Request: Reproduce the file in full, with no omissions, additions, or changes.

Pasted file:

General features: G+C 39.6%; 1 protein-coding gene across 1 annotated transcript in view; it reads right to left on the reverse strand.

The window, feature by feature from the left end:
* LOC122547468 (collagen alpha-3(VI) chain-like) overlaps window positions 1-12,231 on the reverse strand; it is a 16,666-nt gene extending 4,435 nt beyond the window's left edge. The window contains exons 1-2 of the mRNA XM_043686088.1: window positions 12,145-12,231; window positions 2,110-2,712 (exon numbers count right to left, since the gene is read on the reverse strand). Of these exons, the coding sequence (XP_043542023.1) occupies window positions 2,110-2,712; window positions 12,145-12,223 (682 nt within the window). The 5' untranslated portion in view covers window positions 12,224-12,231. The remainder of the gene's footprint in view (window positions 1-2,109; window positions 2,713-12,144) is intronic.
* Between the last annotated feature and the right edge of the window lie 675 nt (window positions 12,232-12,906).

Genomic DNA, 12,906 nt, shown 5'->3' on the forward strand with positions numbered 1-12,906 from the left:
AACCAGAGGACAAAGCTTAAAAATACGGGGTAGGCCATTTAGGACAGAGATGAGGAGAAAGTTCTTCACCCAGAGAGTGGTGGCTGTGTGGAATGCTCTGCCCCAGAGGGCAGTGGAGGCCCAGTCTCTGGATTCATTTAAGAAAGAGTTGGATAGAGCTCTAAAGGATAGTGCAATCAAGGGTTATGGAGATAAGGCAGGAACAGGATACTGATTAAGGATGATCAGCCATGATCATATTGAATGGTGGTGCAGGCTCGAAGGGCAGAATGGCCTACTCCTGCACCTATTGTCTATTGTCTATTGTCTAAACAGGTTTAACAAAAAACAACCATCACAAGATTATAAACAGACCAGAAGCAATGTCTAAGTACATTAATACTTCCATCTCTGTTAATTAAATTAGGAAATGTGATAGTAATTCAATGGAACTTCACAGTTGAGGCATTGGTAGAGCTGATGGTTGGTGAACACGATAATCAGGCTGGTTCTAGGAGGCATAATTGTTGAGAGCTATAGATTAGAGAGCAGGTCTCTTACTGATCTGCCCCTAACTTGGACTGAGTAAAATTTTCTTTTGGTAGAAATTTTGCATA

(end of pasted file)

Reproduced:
General features: G+C 39.6%; 1 protein-coding gene across 1 annotated transcript in view; it reads right to left on the reverse strand.

The window, feature by feature from the left end:
* LOC122547468 (collagen alpha-3(VI) chain-like) overlaps window positions 1-12,231 on the reverse strand; it is a 16,666-nt gene extending 4,435 nt beyond the window's left edge. The window contains exons 1-2 of the mRNA XM_043686088.1: window positions 12,145-12,231; window positions 2,110-2,712 (exon numbers count right to left, since the gene is read on the reverse strand). Of these exons, the coding sequence (XP_043542023.1) occupies window positions 2,110-2,712; window positions 12,145-12,223 (682 nt within the window). The 5' untranslated portion in view covers window positions 12,224-12,231. The remainder of the gene's footprint in view (window positions 1-2,109; window positions 2,713-12,144) is intronic.
* Between the last annotated feature and the right edge of the window lie 675 nt (window positions 12,232-12,906).

Genomic DNA, 12,906 nt, shown 5'->3' on the forward strand with positions numbered 1-12,906 from the left:
AACCAGAGGACAAAGCTTAAAAATACGGGGTAGGCCATTTAGGACAGAGATGAGGAGAAAGTTCTTCACCCAGAGAGTGGTGGCTGTGTGGAATGCTCTGCCCCAGAGGGCAGTGGAGGCCCAGTCTCTGGATTCATTTAAGAAAGAGTTGGATAGAGCTCTAAAGGATAGTGCAATCAAGGGTTATGGAGATAAGGCAGGAACAGGATACTGATTAAGGATGATCAGCCATGATCATATTGAATGGTGGTGCAGGCTCGAAGGGCAGAATGGCCTACTCCTGCACCTATTGTCTATTGTCTATTGTCTAAACAGGTTTAACAAAAAACAACCATCACAAGATTATAAACAGACCAGAAGCAATGTCTAAGTACATTAATACTTCCATCTCTGTTAATTAAATTAGGAAATGTGATAGTAATTCAATGGAACTTCACAGTTGAGGCATTGGTAGAGCTGATGGTTGGTGAACACGATAATCAGGCTGGTTCTAGGAGGCATAATTGTTGAGAGCTATAGATTAGAGAGCAGGTCTCTTACTGATCTGCCCCTAACTTGGACTGAGTAAAATTTTCTTTTGGTAGAAATTTTGCATA